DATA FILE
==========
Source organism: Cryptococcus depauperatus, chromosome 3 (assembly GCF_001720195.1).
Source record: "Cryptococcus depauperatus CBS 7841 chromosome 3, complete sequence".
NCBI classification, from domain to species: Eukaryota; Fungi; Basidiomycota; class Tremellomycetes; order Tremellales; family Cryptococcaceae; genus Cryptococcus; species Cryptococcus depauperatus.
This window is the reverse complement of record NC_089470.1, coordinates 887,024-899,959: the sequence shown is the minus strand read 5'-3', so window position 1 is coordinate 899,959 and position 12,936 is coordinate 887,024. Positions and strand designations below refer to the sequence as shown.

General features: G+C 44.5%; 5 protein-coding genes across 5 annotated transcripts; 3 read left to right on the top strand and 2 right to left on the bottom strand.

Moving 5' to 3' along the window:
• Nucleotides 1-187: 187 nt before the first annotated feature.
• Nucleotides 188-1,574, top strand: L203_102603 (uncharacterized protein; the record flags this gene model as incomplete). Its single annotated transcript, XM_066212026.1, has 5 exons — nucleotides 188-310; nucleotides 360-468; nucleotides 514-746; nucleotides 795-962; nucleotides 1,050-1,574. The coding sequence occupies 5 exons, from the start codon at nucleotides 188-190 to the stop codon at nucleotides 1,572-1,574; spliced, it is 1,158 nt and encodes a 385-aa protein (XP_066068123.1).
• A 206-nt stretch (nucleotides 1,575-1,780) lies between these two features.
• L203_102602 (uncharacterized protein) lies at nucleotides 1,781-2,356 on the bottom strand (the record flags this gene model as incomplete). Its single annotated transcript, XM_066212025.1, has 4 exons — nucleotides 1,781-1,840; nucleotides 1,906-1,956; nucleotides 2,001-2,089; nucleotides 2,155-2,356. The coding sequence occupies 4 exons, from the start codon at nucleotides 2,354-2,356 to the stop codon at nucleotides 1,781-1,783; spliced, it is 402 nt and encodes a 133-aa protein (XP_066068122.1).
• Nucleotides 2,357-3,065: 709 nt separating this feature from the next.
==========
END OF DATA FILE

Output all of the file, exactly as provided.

Source organism: Cryptococcus depauperatus, chromosome 3 (assembly GCF_001720195.1).
Source record: "Cryptococcus depauperatus CBS 7841 chromosome 3, complete sequence".
NCBI classification, from domain to species: Eukaryota; Fungi; Basidiomycota; class Tremellomycetes; order Tremellales; family Cryptococcaceae; genus Cryptococcus; species Cryptococcus depauperatus.
This window is the reverse complement of record NC_089470.1, coordinates 887,024-899,959: the sequence shown is the minus strand read 5'-3', so window position 1 is coordinate 899,959 and position 12,936 is coordinate 887,024. Positions and strand designations below refer to the sequence as shown.

General features: G+C 44.5%; 5 protein-coding genes across 5 annotated transcripts; 3 read left to right on the top strand and 2 right to left on the bottom strand.

Moving 5' to 3' along the window:
• Nucleotides 1-187: 187 nt before the first annotated feature.
• Nucleotides 188-1,574, top strand: L203_102603 (uncharacterized protein; the record flags this gene model as incomplete). Its single annotated transcript, XM_066212026.1, has 5 exons — nucleotides 188-310; nucleotides 360-468; nucleotides 514-746; nucleotides 795-962; nucleotides 1,050-1,574. The coding sequence occupies 5 exons, from the start codon at nucleotides 188-190 to the stop codon at nucleotides 1,572-1,574; spliced, it is 1,158 nt and encodes a 385-aa protein (XP_066068123.1).
• A 206-nt stretch (nucleotides 1,575-1,780) lies between these two features.
• L203_102602 (uncharacterized protein) lies at nucleotides 1,781-2,356 on the bottom strand (the record flags this gene model as incomplete). Its single annotated transcript, XM_066212025.1, has 4 exons — nucleotides 1,781-1,840; nucleotides 1,906-1,956; nucleotides 2,001-2,089; nucleotides 2,155-2,356. The coding sequence occupies 4 exons, from the start codon at nucleotides 2,354-2,356 to the stop codon at nucleotides 1,781-1,783; spliced, it is 402 nt and encodes a 133-aa protein (XP_066068122.1).
• Nucleotides 2,357-3,065: 709 nt separating this feature from the next.